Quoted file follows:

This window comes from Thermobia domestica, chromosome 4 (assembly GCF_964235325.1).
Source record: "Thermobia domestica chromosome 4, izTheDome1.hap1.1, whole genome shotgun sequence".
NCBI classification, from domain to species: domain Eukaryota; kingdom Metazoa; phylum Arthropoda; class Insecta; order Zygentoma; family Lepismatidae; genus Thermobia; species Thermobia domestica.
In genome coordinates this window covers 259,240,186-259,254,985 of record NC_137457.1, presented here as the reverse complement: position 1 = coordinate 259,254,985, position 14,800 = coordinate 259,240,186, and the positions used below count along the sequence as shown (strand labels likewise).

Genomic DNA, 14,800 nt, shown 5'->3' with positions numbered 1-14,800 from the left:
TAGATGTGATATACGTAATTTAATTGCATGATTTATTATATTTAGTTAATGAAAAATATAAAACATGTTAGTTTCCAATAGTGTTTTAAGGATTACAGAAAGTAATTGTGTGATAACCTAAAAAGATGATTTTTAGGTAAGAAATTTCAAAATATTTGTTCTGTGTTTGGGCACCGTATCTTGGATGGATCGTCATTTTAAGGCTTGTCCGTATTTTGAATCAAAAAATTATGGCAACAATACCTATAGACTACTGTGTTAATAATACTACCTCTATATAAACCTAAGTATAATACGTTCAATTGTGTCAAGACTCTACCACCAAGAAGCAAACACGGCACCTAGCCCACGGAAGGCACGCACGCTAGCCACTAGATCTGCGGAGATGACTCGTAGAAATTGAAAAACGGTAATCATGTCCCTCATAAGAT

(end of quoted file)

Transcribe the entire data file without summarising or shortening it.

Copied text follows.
This window comes from Thermobia domestica, chromosome 4 (assembly GCF_964235325.1).
Source record: "Thermobia domestica chromosome 4, izTheDome1.hap1.1, whole genome shotgun sequence".
NCBI classification, from domain to species: domain Eukaryota; kingdom Metazoa; phylum Arthropoda; class Insecta; order Zygentoma; family Lepismatidae; genus Thermobia; species Thermobia domestica.
In genome coordinates this window covers 259,240,186-259,254,985 of record NC_137457.1, presented here as the reverse complement: position 1 = coordinate 259,254,985, position 14,800 = coordinate 259,240,186, and the positions used below count along the sequence as shown (strand labels likewise).

Genomic DNA, 14,800 nt, shown 5'->3' with positions numbered 1-14,800 from the left:
TAGATGTGATATACGTAATTTAATTGCATGATTTATTATATTTAGTTAATGAAAAATATAAAACATGTTAGTTTCCAATAGTGTTTTAAGGATTACAGAAAGTAATTGTGTGATAACCTAAAAAGATGATTTTTAGGTAAGAAATTTCAAAATATTTGTTCTGTGTTTGGGCACCGTATCTTGGATGGATCGTCATTTTAAGGCTTGTCCGTATTTTGAATCAAAAAATTATGGCAACAATACCTATAGACTACTGTGTTAATAATACTACCTCTATATAAACCTAAGTATAATACGTTCAATTGTGTCAAGACTCTACCACCAAGAAGCAAACACGGCACCTAGCCCACGGAAGGCACGCACGCTAGCCACTAGATCTGCGGAGATGACTCGTAGAAATTGAAAAACGGTAATCATGTCCCTCATAAGAT